Five Chassis Tuning Tips for Beginning Racers

By January 15, 2014Track Day
5chassistips-beginners

Ever since the first cars appeared on dirt roadways there have been the death defying adventurers that have wanted to push the laws of physics and the limits of their growling chariots. The challenge is always to get more horses and better “handling”.

While horses are expensive, it’s actually relatively easy to achieve some pretty awesome gains on just about any production motor.

Handling on the other hand; well, very often this is seen as the Nerds domain. People with laptops with more processing speed than the Challenger, working on mathematical formulas that would leave Einstein baffled. Truth is; once you understand what’s going on, meaningful handling improvements are within your grasp… and a sweet handling ride should definitely be on every racing enthusiast’s to-do list!

1. Fine Tune Your Wheel Alignment

The first thing we need to do is find out what our wheel alignment settings are. So get your car down to the local tire dealer and make sure that they have 4-wheel alignment equipment. In other words he can measure each wheel simultaneously, without having to re-position the car.

Get a print out of the results and study them carefully: You don’t want to see major (out of manufacturer’s specification) differences left to right.

If you see something like a left rear with a +4mm toe-out and a -2mm toe-in on the right rear, on a beam axle (such as commonly fitted to front wheel drive cars) or a solid axle (such as fitted to the Mustang) – this would not be good. The reason being you probably have no adjustment in this plane, and would need some slotting or bending of mounting brackets.

If you’ve never done this before, now’s the time to remember to keep any changes to small increments – and do start with the easy ones!

2. Switch to Lower Profile Tires

Light-weight wheels with low profile tires are the first step. Unsprung weight is a killer of sweet handling, as is a tire that flexes under hard braking or cornering. By all means consider upping the width, but always mindful of the correct rim offset, so that the wheels actually do fit inside the arches. Also be careful of the effect of a change in rolling radius on the overall gearing of the car.

3. Find Your Camber Sweet Spot

Next you want to look at the camber – if you’re doing any form of track work, you’re probably going to need a bit of negative camber on the front wheels – start with a degree and progress from there. Don’t forget chassis tuning is often a trade off: Too much camber and the beast will be very nervous in a straight line and could even “bump steer” (yes the term describes it perfectly). If you have a tail-happy RWD drive, like some of the older Beemers you might also want to dial in a bit of negative camber at the rear.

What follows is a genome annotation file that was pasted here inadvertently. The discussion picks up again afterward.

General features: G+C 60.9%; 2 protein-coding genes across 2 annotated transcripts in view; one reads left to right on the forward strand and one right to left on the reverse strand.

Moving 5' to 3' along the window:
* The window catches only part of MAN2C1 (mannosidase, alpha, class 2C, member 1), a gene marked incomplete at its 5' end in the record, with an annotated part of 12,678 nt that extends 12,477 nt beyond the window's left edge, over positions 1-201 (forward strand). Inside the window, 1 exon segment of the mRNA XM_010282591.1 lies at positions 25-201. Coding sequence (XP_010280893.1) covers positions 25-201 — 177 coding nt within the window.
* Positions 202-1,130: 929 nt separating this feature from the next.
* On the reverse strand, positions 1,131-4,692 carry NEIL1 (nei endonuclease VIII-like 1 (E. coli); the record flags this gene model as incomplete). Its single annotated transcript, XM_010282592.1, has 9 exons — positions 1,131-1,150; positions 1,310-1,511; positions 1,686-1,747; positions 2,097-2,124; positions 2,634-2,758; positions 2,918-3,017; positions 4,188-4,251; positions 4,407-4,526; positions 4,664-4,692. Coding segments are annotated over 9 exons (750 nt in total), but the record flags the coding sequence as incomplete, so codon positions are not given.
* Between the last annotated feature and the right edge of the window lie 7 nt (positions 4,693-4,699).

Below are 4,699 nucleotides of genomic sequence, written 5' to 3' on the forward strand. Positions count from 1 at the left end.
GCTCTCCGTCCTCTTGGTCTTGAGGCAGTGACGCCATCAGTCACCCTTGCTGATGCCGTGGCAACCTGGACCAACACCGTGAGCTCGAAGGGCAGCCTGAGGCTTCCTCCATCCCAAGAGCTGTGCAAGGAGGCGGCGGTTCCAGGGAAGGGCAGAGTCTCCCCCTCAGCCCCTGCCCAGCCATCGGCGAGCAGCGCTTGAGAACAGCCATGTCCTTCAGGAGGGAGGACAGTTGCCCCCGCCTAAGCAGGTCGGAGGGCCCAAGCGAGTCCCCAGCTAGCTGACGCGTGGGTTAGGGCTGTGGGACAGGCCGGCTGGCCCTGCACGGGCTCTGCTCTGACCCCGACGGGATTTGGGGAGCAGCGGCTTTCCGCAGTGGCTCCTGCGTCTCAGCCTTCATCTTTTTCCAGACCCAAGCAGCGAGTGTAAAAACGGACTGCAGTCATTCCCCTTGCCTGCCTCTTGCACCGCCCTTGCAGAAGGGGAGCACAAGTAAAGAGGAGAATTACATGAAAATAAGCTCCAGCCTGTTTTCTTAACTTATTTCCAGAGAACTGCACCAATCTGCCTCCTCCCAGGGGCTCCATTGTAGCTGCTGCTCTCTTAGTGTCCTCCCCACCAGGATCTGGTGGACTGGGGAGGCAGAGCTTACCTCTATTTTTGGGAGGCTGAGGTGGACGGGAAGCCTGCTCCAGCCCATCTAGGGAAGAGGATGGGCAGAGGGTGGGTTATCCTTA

Now we can start adding some of that trick stuff, you see the pro race cars bristling with.

4. Keep Your Suspension Points Tight with a Strut Bar

Under hard cornering the monocoque (single shell) chassis tends to get all out of shape, so we want to keep the suspension mounting points from moving around too much (relative to each other). We do this by adding a strut brace – a tube or sometimes forged bar that ties the tops of the struts together. This is a bolt-on item, and companies like Eibach and Tanabe make really good products at reasonable prices.

5. Reduce Body Roll with Stiffer Suspension Components

Another bolt on item that any serious track car needs is a set of springs and dampers to meet the hectic conditions encountered on a racetrack. There are so many combinations of spring and damper that it’ll be impossible to cover them all. So we’ll just look at cars with struts and/or coil springs and dampers.

The objective is to reduce excessive body movement which results in significant geometry changes that negatively impact on the handling. By fitting stiffer springs (reduced coil diameter, increased wire diameter, or more coils/ft) we limit body roll. But a stiffer spring will oscillate wildly with the standard dampers, so you need to fit uprated dampers that match the springs – if possible fit a set which are bump and rebound adjustable. (Koni make a great damper which you can even adjust from inside the cockpit).

First prize here, would be to fit a “coil over damper” system – like you see on motorcycles and most serious race cars. This allows for (amongst other advantages) corner balancing the chassis by adjusting the spring pre load on each corner. At this time you could also seriously look at making changes to ride heights – although this can have quite radical effects on handling behavior.

Continually Test & Fine-tune Your Changes

Once you’ve got this basic setup completed, it’s time to get out on track and test the changes. Remember to record all settings and compare setting changes to lap times and sector times. And don’t forget to up your tire pressures for the track.

After a few days the smile will vanish and you can contemplate the other goodies on your wish list: Those carbon fiber doors and fenders, the fancy wishbones and those must-have stabilizer bars and bushes.

Photo credit: bortescristian Flickr CC

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